Ed Norris, former head of Maryland state police, helps in Luna case
Luna stabbed in back, his
hands and scrotum slashed
The federal prosecutor's scrotum was slashed open, but it didn't appear to be a clean slash. Luna's scrotum looked as if his assailant had been 'working on it'
Posted November 19, 2006 -- New details have emerged concerning the brutal slaying of Baltimore Assistant U.S. Attorney Jonathan Luna, who was found murdered off the Pennsylvania Turnpike on December 4, 2003.
In a newly published interview, the undertaker who prepared Jonathan Luna's body for burial vividly describes the wounds suffered by the federal prosecutor. "I've seen lots of murders, but this was definitely the worst one I've ever seen," says Baltimore-area mortician Kim Schlanger MacLeod. The exclusive interview appears in the new edition of Bill Keisling's book The Midnight Ride of Jonathan Luna.
Luna's wounds included stabs on his back, MacLeod recounts. Turning to illustrate the wounds, she placed her finger slightly below the middle of her back, off to one side. "There were stab wounds, here, in the middle of his back, slightly below the shoulder blades, and also around the shoulder blades," she said.
Jonathan Luna in May 1993. Luna was stabbed in the back, his scrotum and hands slashed, and his throat slit, before he drowned in an icy creek. In December 2005, on the second anniversary of Luna's horrific murder, the Washington Post, quoting an unnamed FBI source, suggested that Luna had instead committed suicide by 'staging an abduction but went too far by nicking an artery or crucial vein.'
MacLeod recounted that Jonathan's hands had been "shredded."
"There were long cuts between all the fingers, and cuts to the front and back of each hand." These deep cuts were like slicing razor wounds to his hands, peeling away the skin around his fingers, at places cutting to the bone, indicative of someone having slashed at Jonathan savagely with a knife, she said. To demonstrate, she held her hands up and out as if to block repeated downward slashes from a knife.
"They were clearly defensive wounds," to Luna's hands, she said. Jonathan had been cut savagely trying to fend off his attacker.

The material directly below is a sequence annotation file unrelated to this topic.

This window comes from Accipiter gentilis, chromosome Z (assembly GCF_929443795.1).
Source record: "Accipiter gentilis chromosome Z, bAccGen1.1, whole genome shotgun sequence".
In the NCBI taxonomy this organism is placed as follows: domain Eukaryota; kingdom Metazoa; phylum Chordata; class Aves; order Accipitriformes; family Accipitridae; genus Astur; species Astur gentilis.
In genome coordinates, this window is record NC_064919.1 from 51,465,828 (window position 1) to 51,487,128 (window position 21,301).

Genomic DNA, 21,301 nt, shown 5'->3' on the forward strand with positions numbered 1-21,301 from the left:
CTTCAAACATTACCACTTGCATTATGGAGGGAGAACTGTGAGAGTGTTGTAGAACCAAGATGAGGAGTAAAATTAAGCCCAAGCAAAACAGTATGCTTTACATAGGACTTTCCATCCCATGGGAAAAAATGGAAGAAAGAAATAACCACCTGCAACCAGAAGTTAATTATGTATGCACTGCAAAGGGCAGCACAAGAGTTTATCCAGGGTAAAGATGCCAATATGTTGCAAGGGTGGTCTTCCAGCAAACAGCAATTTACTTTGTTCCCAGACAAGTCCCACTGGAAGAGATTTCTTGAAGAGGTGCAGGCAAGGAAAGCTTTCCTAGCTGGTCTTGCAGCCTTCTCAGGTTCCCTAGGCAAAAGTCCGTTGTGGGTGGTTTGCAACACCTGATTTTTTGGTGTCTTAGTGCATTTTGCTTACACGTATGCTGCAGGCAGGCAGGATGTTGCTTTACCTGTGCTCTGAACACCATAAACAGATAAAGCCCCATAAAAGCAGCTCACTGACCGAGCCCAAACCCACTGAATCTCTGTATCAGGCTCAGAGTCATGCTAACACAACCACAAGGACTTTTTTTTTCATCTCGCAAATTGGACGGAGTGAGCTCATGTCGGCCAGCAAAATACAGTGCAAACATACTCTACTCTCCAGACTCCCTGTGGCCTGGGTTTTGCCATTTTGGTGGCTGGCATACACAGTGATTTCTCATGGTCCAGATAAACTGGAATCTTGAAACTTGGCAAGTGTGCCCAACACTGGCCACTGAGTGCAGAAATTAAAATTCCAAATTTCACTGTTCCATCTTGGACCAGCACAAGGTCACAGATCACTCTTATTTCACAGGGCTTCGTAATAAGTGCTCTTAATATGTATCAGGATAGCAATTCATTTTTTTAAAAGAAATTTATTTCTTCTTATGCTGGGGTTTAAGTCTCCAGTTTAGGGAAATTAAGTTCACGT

"I tried to sew them (Luna's hands) up as best I could but we had to put gloves on for the viewing," she explained.
MacLeod said the federal prosecutor's neck had been slashed open on his right side, and all the way around his throat. She drew her finger along the underside of her neck. She should know, she said. "I was the one who sewed him up."
Luna's longtime friend, Dan Rivera, also says Luna’s hands had been covered with gloves in his casket, and that a long slash wound to Luna's neck was clearly visible.
Had Luna's genitals been cut? Keisling asked undertaker MacLeod.
"It was his scrotum," she said. The federal prosecutor's scrotum had been slashed open, she said, but it didn't appear to be a clean slash. Luna's scrotum looked as if his assailant had been "working on it," she said.
'From the looks of things, a first-rate sicko tortured Jonathan,' writes Keisling in the new edition of The Midnight Ride of Jonathan Luna
In the days following Luna's sensational murder, Lancaster County coroner Dr. Barry Walp shared his impression with the press: "You would think they were perhaps after information from the guy when you see something like this," Walp speculated. Or, "for kicks."
Dr. Walp's successor as Lancaster County coroner, Dr. G. Gary Kirchner, meanwhile, "reiterated his view that Luna’s death was a homicide," writes Helen Colwell Adams in a Lancaster (PA) Sunday News article published on December 3, 2006. Reporting about MacLoed's comments in Keisling's book, Adams writes that Coroner "Kirchner, who took office in January 2004, said last week that MacLeod 'is describing, probably accurately, the wounds on the body. ... She is describing autopsy wounds as well as inflicted wounds. Those linear wounds are the prosecutor looking under bruises for depth of wounds. They were not inflicted pre-death.'"
"From the looks of things, a first-rate sicko tortured Jonathan," writes Keisling in the new edition of his book.
The undertaker says she agrees with the Lancaster County, Pennsylvania coroner who ruled Luna's death a homicide: Luna's wounds were caused by a brutal and sadistic murder.
MacLeod stressed this was the worst murder she'd ever seen.
"He lost a lot of blood," she said.